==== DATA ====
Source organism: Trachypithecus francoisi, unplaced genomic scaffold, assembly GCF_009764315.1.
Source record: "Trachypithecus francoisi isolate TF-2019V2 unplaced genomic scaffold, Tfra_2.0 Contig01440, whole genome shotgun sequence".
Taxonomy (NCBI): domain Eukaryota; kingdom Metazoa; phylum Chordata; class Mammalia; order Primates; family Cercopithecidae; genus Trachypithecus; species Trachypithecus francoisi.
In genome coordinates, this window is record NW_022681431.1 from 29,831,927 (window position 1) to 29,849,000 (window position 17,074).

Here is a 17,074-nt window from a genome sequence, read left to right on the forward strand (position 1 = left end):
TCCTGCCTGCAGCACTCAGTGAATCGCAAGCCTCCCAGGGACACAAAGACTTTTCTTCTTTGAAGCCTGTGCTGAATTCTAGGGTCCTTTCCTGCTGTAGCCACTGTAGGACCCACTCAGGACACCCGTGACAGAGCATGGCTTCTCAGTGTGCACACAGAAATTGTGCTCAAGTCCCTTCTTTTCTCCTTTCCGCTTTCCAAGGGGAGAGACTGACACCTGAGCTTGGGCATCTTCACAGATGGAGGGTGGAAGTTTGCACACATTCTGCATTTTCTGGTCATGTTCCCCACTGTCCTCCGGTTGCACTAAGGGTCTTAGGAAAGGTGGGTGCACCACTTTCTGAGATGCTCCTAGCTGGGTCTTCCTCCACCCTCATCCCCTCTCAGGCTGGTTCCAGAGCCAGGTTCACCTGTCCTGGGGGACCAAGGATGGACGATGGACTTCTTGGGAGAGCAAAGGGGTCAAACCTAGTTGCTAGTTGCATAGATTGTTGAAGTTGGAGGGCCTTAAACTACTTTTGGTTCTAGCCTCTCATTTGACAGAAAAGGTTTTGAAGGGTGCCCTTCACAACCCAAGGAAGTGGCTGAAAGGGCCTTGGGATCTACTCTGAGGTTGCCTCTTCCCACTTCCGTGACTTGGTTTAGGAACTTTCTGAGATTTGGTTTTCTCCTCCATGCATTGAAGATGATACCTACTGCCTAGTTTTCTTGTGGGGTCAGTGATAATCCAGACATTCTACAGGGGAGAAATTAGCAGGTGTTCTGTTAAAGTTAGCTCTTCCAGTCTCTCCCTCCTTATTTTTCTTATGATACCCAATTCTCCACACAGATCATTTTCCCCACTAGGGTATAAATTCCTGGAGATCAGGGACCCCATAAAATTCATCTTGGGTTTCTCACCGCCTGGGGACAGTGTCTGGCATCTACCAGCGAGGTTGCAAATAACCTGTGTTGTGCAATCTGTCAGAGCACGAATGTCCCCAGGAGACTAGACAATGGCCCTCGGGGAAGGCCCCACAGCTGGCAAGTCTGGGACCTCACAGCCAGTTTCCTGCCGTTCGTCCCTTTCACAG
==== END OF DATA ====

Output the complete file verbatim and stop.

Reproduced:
Source organism: Trachypithecus francoisi, unplaced genomic scaffold, assembly GCF_009764315.1.
Source record: "Trachypithecus francoisi isolate TF-2019V2 unplaced genomic scaffold, Tfra_2.0 Contig01440, whole genome shotgun sequence".
Taxonomy (NCBI): domain Eukaryota; kingdom Metazoa; phylum Chordata; class Mammalia; order Primates; family Cercopithecidae; genus Trachypithecus; species Trachypithecus francoisi.
In genome coordinates, this window is record NW_022681431.1 from 29,831,927 (window position 1) to 29,849,000 (window position 17,074).

Here is a 17,074-nt window from a genome sequence, read left to right on the forward strand (position 1 = left end):
TCCTGCCTGCAGCACTCAGTGAATCGCAAGCCTCCCAGGGACACAAAGACTTTTCTTCTTTGAAGCCTGTGCTGAATTCTAGGGTCCTTTCCTGCTGTAGCCACTGTAGGACCCACTCAGGACACCCGTGACAGAGCATGGCTTCTCAGTGTGCACACAGAAATTGTGCTCAAGTCCCTTCTTTTCTCCTTTCCGCTTTCCAAGGGGAGAGACTGACACCTGAGCTTGGGCATCTTCACAGATGGAGGGTGGAAGTTTGCACACATTCTGCATTTTCTGGTCATGTTCCCCACTGTCCTCCGGTTGCACTAAGGGTCTTAGGAAAGGTGGGTGCACCACTTTCTGAGATGCTCCTAGCTGGGTCTTCCTCCACCCTCATCCCCTCTCAGGCTGGTTCCAGAGCCAGGTTCACCTGTCCTGGGGGACCAAGGATGGACGATGGACTTCTTGGGAGAGCAAAGGGGTCAAACCTAGTTGCTAGTTGCATAGATTGTTGAAGTTGGAGGGCCTTAAACTACTTTTGGTTCTAGCCTCTCATTTGACAGAAAAGGTTTTGAAGGGTGCCCTTCACAACCCAAGGAAGTGGCTGAAAGGGCCTTGGGATCTACTCTGAGGTTGCCTCTTCCCACTTCCGTGACTTGGTTTAGGAACTTTCTGAGATTTGGTTTTCTCCTCCATGCATTGAAGATGATACCTACTGCCTAGTTTTCTTGTGGGGTCAGTGATAATCCAGACATTCTACAGGGGAGAAATTAGCAGGTGTTCTGTTAAAGTTAGCTCTTCCAGTCTCTCCCTCCTTATTTTTCTTATGATACCCAATTCTCCACACAGATCATTTTCCCCACTAGGGTATAAATTCCTGGAGATCAGGGACCCCATAAAATTCATCTTGGGTTTCTCACCGCCTGGGGACAGTGTCTGGCATCTACCAGCGAGGTTGCAAATAACCTGTGTTGTGCAATCTGTCAGAGCACGAATGTCCCCAGGAGACTAGACAATGGCCCTCGGGGAAGGCCCCACAGCTGGCAAGTCTGGGACCTCACAGCCAGTTTCCTGCCGTTCGTCCCTTTCACAG